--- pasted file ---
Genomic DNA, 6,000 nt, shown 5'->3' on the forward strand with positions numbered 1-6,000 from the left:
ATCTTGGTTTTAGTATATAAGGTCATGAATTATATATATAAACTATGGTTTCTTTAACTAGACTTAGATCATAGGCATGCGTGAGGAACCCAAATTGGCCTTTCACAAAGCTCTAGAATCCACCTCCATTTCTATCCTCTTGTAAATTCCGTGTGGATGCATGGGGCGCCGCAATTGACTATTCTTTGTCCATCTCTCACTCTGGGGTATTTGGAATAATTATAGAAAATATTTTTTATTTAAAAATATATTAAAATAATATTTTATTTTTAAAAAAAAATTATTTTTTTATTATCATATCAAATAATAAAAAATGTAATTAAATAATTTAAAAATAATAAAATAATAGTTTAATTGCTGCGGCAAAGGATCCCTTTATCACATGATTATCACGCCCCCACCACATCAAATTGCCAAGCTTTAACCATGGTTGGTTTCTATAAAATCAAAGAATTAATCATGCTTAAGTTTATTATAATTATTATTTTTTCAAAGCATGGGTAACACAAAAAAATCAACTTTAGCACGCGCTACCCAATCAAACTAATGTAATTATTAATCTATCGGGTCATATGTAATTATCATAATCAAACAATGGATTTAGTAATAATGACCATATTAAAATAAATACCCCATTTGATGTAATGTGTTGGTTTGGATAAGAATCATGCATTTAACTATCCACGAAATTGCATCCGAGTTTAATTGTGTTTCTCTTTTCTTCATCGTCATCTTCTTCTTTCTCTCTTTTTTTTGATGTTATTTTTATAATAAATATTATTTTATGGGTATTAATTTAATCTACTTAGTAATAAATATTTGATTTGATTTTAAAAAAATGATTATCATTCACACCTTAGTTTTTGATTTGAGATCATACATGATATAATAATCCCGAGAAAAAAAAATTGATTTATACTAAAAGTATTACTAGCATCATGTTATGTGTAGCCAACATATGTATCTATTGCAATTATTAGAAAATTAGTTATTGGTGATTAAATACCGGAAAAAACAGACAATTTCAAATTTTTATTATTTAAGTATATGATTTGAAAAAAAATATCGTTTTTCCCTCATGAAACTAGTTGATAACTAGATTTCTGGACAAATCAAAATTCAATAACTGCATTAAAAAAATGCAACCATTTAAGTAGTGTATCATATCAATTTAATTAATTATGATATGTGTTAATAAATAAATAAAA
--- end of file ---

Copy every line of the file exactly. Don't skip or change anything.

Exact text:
Genomic DNA, 6,000 nt, shown 5'->3' on the forward strand with positions numbered 1-6,000 from the left:
ATCTTGGTTTTAGTATATAAGGTCATGAATTATATATATAAACTATGGTTTCTTTAACTAGACTTAGATCATAGGCATGCGTGAGGAACCCAAATTGGCCTTTCACAAAGCTCTAGAATCCACCTCCATTTCTATCCTCTTGTAAATTCCGTGTGGATGCATGGGGCGCCGCAATTGACTATTCTTTGTCCATCTCTCACTCTGGGGTATTTGGAATAATTATAGAAAATATTTTTTATTTAAAAATATATTAAAATAATATTTTATTTTTAAAAAAAAATTATTTTTTTATTATCATATCAAATAATAAAAAATGTAATTAAATAATTTAAAAATAATAAAATAATAGTTTAATTGCTGCGGCAAAGGATCCCTTTATCACATGATTATCACGCCCCCACCACATCAAATTGCCAAGCTTTAACCATGGTTGGTTTCTATAAAATCAAAGAATTAATCATGCTTAAGTTTATTATAATTATTATTTTTTCAAAGCATGGGTAACACAAAAAAATCAACTTTAGCACGCGCTACCCAATCAAACTAATGTAATTATTAATCTATCGGGTCATATGTAATTATCATAATCAAACAATGGATTTAGTAATAATGACCATATTAAAATAAATACCCCATTTGATGTAATGTGTTGGTTTGGATAAGAATCATGCATTTAACTATCCACGAAATTGCATCCGAGTTTAATTGTGTTTCTCTTTTCTTCATCGTCATCTTCTTCTTTCTCTCTTTTTTTTGATGTTATTTTTATAATAAATATTATTTTATGGGTATTAATTTAATCTACTTAGTAATAAATATTTGATTTGATTTTAAAAAAATGATTATCATTCACACCTTAGTTTTTGATTTGAGATCATACATGATATAATAATCCCGAGAAAAAAAAATTGATTTATACTAAAAGTATTACTAGCATCATGTTATGTGTAGCCAACATATGTATCTATTGCAATTATTAGAAAATTAGTTATTGGTGATTAAATACCGGAAAAAACAGACAATTTCAAATTTTTATTATTTAAGTATATGATTTGAAAAAAAATATCGTTTTTCCCTCATGAAACTAGTTGATAACTAGATTTCTGGACAAATCAAAATTCAATAACTGCATTAAAAAAATGCAACCATTTAAGTAGTGTATCATATCAATTTAATTAATTATGATATGTGTTAATAAATAAATAAAA